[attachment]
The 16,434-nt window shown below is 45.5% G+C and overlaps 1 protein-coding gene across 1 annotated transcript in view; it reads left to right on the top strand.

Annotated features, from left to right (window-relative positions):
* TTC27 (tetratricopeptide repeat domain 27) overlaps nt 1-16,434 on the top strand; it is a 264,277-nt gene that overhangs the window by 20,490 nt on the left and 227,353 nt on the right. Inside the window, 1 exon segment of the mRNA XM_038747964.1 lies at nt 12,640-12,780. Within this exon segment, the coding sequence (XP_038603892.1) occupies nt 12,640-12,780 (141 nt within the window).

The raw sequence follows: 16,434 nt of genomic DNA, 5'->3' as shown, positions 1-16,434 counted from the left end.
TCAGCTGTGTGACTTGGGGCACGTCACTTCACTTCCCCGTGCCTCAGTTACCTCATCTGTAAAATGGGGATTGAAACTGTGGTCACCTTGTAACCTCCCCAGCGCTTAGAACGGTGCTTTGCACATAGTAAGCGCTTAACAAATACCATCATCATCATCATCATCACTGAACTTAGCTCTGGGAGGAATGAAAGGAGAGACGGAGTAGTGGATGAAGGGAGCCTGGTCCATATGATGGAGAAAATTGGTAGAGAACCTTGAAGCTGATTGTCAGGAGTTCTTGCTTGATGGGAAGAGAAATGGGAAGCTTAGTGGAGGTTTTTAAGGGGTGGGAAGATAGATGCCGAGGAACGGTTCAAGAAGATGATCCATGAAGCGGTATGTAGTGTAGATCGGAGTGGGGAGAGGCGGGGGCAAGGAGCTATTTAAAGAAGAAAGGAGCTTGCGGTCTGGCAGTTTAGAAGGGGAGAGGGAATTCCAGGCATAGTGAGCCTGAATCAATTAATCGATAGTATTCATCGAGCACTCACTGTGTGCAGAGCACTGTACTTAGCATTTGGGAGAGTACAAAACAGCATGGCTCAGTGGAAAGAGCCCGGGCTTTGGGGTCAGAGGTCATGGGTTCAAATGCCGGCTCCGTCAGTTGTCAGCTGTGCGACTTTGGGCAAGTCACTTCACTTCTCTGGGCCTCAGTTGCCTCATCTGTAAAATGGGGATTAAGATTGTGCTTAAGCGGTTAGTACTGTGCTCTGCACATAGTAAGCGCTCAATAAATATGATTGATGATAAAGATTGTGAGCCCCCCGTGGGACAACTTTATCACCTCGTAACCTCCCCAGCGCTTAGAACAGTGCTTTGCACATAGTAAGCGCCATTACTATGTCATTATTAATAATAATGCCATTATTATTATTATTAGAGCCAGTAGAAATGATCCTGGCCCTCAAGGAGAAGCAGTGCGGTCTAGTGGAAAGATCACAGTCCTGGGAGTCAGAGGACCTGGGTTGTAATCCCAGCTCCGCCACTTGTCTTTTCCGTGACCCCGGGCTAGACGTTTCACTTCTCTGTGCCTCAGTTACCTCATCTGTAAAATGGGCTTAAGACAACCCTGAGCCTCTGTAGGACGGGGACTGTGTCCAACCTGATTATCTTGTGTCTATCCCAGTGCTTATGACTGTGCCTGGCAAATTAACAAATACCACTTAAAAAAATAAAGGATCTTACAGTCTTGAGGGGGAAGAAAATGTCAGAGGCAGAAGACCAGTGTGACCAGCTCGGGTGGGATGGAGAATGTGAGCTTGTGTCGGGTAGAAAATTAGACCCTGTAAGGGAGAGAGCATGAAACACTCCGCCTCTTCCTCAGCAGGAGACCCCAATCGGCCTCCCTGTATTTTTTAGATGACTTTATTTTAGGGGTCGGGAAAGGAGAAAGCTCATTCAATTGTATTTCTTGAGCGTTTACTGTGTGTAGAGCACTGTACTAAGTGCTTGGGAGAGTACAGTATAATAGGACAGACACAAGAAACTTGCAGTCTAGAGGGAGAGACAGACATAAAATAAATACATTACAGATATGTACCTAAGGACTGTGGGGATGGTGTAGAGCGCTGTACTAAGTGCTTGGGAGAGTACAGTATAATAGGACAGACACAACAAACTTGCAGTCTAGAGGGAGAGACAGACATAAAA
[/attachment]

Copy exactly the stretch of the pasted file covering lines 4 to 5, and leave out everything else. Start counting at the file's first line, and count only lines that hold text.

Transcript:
The raw sequence follows: 16,434 nt of genomic DNA, 5'->3' as shown, positions 1-16,434 counted from the left end.
TCAGCTGTGTGACTTGGGGCACGTCACTTCACTTCCCCGTGCCTCAGTTACCTCATCTGTAAAATGGGGATTGAAACTGTGGTCACCTTGTAACCTCCCCAGCGCTTAGAACGGTGCTTTGCACATAGTAAGCGCTTAACAAATACCATCATCATCATCATCATCACTGAACTTAGCTCTGGGAGGAATGAAAGGAGAGACGGAGTAGTGGATGAAGGGAGCCTGGTCCATATGATGGAGAAAATTGGTAGAGAACCTTGAAGCTGATTGTCAGGAGTTCTTGCTTGATGGGAAGAGAAATGGGAAGCTTAGTGGAGGTTTTTAAGGGGTGGGAAGATAGATGCCGAGGAACGGTTCAAGAAGATGATCCATGAAGCGGTATGTAGTGTAGATCGGAGTGGGGAGAGGCGGGGGCAAGGAGCTATTTAAAGAAGAAAGGAGCTTGCGGTCTGGCAGTTTAGAAGGGGAGAGGGAATTCCAGGCATAGTGAGCCTGAATCAATTAATCGATAGTATTCATCGAGCACTCACTGTGTGCAGAGCACTGTACTTAGCATTTGGGAGAGTACAAAACAGCATGGCTCAGTGGAAAGAGCCCGGGCTTTGGGGTCAGAGGTCATGGGTTCAAATGCCGGCTCCGTCAGTTGTCAGCTGTGCGACTTTGGGCAAGTCACTTCACTTCTCTGGGCCTCAGTTGCCTCATCTGTAAAATGGGGATTAAGATTGTGCTTAAGCGGTTAGTACTGTGCTCTGCACATAGTAAGCGCTCAATAAATATGATTGATGATAAAGATTGTGAGCCCCCCGTGGGACAACTTTATCACCTCGTAACCTCCCCAGCGCTTAGAACAGTGCTTTGCACATAGTAAGCGCCATTACTATGTCATTATTAATAATAATGCCATTATTATTATTATTAGAGCCAGTAGAAATGATCCTGGCCCTCAAGGAGAAGCAGTGCGGTCTAGTGGAAAGATCACAGTCCTGGGAGTCAGAGGACCTGGGTTGTAATCCCAGCTCCGCCACTTGTCTTTTCCGTGACCCCGGGCTAGACGTTTCACTTCTCTGTGCCTCAGTTACCTCATCTGTAAAATGGGCTTAAGACAACCCTGAGCCTCTGTAGGACGGGGACTGTGTCCAACCTGATTATCTTGTGTCTATCCCAGTGCTTATGACTGTGCCTGGCAAATTAACAAATACCACTTAAAAAAATAAAGGATCTTACAGTCTTGAGGGGGAAGAAAATGTCAGAGGCAGAAGACCAGTGTGACCAGCTCGGGTGGGATGGAGAATGTGAGCTTGTGTCGGGTAGAAAATTAGACCCTGTAAGGGAGAGAGCATGAAACACTCCGCCTCTTCCTCAGCAGGAGACCCCAATCGGCCTCCCTGTATTTTTTAGATGACTTTATTTTAGGGGTCGGGAAAGGAGAAAGCTCATTCAATTGTATTTCTTGAGCGTTTACTGTGTGTAGAGCACTGTACTAAGTGCTTGGGAGAGTACAGTATAATAGGACAGACACAAGAAACTTGCAGTCTAGAGGGAGAGACAGACATAAAATAAATACATTACAGATATGTACCTAAGGACTGTGGGGATGGTGTAGAGCGCTGTACTAAGTGCTTGGGAGAGTACAGTATAATAGGACAGACACAACAAACTTGCAGTCTAGAGGGAGAGACAGACATAAAA